The random search, or Monte-Carlo, method has been used by many interpreters to construct conductivity models satisfying MT data. The method guesses a σ(z) profile and uses forward modeling to test its fit to the observed data. If the fit is acceptable, the proposed model is saved, otherwise the model is rejected and a new σ(z) is randomly selected. Monte-Carlo methods require no approximations because forward modeling is a simple, direct calculation. Moreover, by finding a large collection of acceptable yet diverse σ(z), the method explores to some extent the nonuniqueness of the problem.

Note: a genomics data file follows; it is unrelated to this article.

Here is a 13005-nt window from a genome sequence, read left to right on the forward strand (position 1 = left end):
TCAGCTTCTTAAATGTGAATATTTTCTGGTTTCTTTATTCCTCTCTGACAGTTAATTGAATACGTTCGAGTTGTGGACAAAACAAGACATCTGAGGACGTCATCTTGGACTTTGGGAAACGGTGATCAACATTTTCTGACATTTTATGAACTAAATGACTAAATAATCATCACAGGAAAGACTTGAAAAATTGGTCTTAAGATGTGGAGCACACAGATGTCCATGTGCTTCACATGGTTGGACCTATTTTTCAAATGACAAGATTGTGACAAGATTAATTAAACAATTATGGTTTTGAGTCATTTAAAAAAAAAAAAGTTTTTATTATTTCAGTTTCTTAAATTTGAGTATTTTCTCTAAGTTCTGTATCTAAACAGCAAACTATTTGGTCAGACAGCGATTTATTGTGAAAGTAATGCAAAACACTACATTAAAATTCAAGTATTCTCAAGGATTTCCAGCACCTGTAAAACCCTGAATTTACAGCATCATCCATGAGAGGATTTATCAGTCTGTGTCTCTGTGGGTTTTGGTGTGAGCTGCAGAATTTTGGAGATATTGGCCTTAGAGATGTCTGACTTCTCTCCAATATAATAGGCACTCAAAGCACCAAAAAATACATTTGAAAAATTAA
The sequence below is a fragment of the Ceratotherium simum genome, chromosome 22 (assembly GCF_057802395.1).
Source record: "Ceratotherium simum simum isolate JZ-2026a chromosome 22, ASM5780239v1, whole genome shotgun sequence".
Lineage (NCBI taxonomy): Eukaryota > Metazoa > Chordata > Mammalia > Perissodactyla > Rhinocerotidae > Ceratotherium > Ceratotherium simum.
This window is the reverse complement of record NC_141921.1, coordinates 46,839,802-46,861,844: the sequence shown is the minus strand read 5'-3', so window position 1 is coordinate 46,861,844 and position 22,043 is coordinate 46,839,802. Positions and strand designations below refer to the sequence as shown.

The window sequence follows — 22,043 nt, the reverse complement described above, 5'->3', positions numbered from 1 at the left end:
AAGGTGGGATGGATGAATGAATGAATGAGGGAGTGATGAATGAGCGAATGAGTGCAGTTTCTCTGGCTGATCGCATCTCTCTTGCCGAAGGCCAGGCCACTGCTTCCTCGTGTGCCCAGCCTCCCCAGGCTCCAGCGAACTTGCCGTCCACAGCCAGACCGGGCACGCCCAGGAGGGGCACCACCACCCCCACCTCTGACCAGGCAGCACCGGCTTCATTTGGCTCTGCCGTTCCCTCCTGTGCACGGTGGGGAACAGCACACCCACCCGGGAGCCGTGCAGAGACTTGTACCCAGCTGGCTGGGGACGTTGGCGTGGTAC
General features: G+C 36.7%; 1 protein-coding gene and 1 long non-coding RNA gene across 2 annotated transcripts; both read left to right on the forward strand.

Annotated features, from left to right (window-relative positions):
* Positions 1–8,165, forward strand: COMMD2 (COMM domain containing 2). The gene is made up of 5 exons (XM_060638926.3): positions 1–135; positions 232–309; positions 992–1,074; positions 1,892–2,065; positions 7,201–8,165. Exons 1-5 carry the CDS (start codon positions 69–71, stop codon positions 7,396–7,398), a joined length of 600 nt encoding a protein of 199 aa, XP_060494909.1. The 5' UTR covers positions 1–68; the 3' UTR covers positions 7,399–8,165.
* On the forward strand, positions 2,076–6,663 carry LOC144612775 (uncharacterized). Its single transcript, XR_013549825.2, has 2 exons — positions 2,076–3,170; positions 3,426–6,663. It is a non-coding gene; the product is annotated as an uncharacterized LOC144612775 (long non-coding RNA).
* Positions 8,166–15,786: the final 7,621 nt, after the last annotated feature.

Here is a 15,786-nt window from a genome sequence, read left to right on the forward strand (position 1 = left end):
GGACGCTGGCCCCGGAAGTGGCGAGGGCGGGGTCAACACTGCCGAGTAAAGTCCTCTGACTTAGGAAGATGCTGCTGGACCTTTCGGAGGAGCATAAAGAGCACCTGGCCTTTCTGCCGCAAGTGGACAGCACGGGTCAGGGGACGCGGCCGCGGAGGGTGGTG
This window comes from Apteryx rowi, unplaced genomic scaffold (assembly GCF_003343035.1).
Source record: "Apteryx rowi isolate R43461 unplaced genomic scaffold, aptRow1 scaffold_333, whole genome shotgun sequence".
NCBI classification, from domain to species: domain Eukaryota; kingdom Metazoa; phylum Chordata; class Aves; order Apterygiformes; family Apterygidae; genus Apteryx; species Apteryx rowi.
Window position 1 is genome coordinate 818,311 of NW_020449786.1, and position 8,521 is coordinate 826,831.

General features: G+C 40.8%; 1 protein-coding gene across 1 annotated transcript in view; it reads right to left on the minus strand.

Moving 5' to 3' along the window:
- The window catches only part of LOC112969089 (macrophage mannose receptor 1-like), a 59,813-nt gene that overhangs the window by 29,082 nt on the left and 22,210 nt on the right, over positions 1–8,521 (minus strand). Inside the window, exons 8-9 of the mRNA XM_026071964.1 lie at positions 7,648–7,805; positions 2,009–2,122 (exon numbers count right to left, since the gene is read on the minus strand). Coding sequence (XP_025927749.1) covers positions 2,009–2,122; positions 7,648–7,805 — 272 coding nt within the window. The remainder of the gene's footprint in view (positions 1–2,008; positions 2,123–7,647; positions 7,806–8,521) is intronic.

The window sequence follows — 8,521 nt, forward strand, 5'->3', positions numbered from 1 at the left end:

The disadvantage of Monte-Carlo methods is that the time and expense required to propose and test thousands of σ( z) models can be prohibitive. A finite search can never completely explore the infinite-dimensional space of acceptable models. For L layers and M possible choices of σ for each layer, the total number of possible models is ML. To reduce the possibilities, the number of layers is usually limited to less than ten, and bounds are placed on the range of permissible layer conductivities and thicknesses. If these restrictions are well-founded then the method has a better chance of finding a model that is close to reality. Otherwise, arbitrarily limiting the search of model space to a smaller region decreases the chances of a correct interpretation. Thus, the method is heavily dependent on the model parameterization.